){

           

          fileCounter++;


          File.Delete(file.FullName);


          Console.WriteLine($”Delete {file.FullName});

          }

          }

           


          Console.WriteLine($”Total *.css files deleted = {fileCounter});

          }

           

           

          Rename all *.css files in the *.csproj file to *.cssn files (excluding the libraries folder) and make them build action “None”

           

          Public async
          Task RenameCssToCssnInCsProj() {


          string projectFolder = @”C:\Projects\MyWebApp “;


          string appFolder = Path.Combine(projectFolder, “App”);


          string librariesFolder = Path.Combine(appFolder, “Libraries”);


          string csprojPath = Path.Combine(projectFolder, @” MyWebApp.csproj”);


          string csprojContent = File.ReadAllText(csprojPath);


          int fileCounter = 0;

           


          var files = FindFiles(new
          DirectoryInfo(appFolder), “*.css”); // This will get *.css and *.cssn files on Windows, don’t know why.


          foreach (FileInfo file in files)

          {


          var cssnPath = Path.ChangeExtension(file.FullName, “.cssn”);


          if(

          !file.FullName.StartsWith(librariesFolder)

          ){

           

          fileCounter++;

           


          string relativePath = file.FullName.Replace(projectFolder + @”\”, string.Empty);


          string relativePathCssn = Path.ChangeExtension(relativePath, “.cssn”);


          string find = $”<Content Include=\”{relativePath}\” />”;


          if(csprojContent.Contains(find))

          {


          string replace = $”<None Include=\”{relativePathCssn}\” />”;


          Console.WriteLine($”find {find});


          Console.WriteLine($”replace {replace});

          csprojContent = csprojContent.Replace(find, replace);

          }

           


          await CreateOrUpdateFile(csprojPath, csprojContent);

          }

          }

           


          Console.WriteLine($”Total *.css files = {fileCounter});

          }

           

           

           

          Converting all css files in a Web Application to CSS Next files (where each CSS Next file depends on a shared “variables.cssn” file.

           

           

          public
          async
          Task RenameCssToCssnOnDisk() {


          string projectFolder = @”C:\Projects\ZvdZ\zvdzonline\Source\ZvdZOnline\ZvdZOnline.Web”;


          string appFolder = Path.Combine(projectFolder, “App”);


          string librariesFolder = Path.Combine(appFolder, “Libraries”);


          int fileCounter = 0;

           


          var files = FindFiles(new
          DirectoryInfo(projectFolder), “*.css”); // This will get *.css and *.cssn files, don’t know why.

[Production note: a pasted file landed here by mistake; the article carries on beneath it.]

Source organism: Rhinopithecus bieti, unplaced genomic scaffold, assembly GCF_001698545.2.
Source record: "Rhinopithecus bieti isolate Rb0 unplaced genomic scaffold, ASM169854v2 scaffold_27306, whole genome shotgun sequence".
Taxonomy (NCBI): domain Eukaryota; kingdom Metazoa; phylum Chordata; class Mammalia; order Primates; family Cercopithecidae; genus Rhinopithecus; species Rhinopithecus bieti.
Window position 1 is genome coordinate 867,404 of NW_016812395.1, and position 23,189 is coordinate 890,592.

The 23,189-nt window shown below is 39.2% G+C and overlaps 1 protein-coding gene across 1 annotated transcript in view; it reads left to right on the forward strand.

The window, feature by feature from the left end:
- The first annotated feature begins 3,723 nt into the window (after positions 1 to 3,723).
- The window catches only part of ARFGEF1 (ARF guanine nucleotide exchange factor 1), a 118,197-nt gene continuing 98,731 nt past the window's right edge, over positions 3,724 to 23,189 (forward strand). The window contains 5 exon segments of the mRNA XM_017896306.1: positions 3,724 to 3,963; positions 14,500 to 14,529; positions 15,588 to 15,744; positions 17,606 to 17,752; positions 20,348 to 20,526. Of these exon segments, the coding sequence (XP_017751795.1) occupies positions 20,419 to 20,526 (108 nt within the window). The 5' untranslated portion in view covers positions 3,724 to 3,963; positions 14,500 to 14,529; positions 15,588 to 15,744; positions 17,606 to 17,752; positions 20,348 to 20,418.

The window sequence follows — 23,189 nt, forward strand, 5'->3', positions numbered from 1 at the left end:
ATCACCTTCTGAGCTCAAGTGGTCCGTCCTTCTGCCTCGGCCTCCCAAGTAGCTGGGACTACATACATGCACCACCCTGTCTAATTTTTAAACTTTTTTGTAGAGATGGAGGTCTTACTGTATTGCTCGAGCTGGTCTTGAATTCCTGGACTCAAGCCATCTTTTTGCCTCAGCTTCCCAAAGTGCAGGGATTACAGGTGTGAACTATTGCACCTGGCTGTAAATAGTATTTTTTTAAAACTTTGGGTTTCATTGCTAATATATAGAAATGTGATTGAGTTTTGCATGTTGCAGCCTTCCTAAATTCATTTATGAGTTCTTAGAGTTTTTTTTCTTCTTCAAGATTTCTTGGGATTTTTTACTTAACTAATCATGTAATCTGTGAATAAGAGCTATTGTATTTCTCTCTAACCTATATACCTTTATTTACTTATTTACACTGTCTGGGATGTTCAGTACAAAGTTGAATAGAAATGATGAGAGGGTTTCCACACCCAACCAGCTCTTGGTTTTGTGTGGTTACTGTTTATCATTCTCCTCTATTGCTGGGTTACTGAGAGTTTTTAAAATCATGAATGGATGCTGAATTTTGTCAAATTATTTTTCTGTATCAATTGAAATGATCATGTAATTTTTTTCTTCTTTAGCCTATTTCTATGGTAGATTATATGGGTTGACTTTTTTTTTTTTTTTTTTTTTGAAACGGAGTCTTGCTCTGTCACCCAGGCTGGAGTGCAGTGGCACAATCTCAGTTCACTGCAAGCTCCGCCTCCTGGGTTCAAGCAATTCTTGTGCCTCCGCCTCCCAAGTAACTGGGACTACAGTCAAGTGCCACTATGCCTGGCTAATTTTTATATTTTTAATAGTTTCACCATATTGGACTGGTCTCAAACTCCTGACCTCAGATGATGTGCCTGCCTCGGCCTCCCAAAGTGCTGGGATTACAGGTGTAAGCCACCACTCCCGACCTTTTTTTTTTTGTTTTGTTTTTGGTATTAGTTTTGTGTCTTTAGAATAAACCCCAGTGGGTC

foreach (FileInfo file in files)

          {


          var cssnPath = Path.ChangeExtension(file.FullName, “.cssn”);


          if(

          !file.FullName.StartsWith(librariesFolder) &&

          !File.Exists(cssnPath)

          ){

           

          fileCounter++;

           


          string relativePath = file.FullName.Replace(projectFolder, string.Empty);


          Console.WriteLine($”relativePath {relativePath});


          int seperatorCounter = relativePath.Split(@”\”.ToCharArray()).Length – 1;


          Console.WriteLine($”seperatorCounter {seperatorCounter});

           


          // Determine the “import” variables line, that should be added to each CSS Next file.


          string relativePrefix = string.Empty;


          for(var i = 0; i< seperatorCounter; i++) {

          relativePrefix += “../”;

          }


          string importText = $”@import \”{relativePrefix}App/Styles/variables.cssn\”;”;


          Console.WriteLine($”importText {importText});

           


          string content = File.ReadAllText(file.FullName);


          await CreateOrUpdateFile(cssnPath, importText + Environment.NewLine + Environment.NewLine + content );

          }

          }

           


          Console.WriteLine($”Total *.css files renamed = {fileCounter});

          }

           

           

           

          Some Generic function used in the examples above

           

          public
          async
          Task CreateOrUpdateFile(string path, string content)

          {


          byte[] result = Encoding.UTF8.GetBytes(content);


          using (var stream = new
          FileStream(path, FileMode.Create, FileAccess.Write, FileShare.Write, bufferSize: 4096, useAsync: true))

          {


          await stream.WriteAsync(result, 0, result.Length);

          }

          }

           


          public
          IEnumerable<FileInfo> FindFiles(DirectoryInfo folder, string pattern)

          {


          // Note: using EnumerateFiles is faster then using “GetFiles”.


          return folder.EnumerateFiles(pattern, SearchOption.AllDirectories);

          }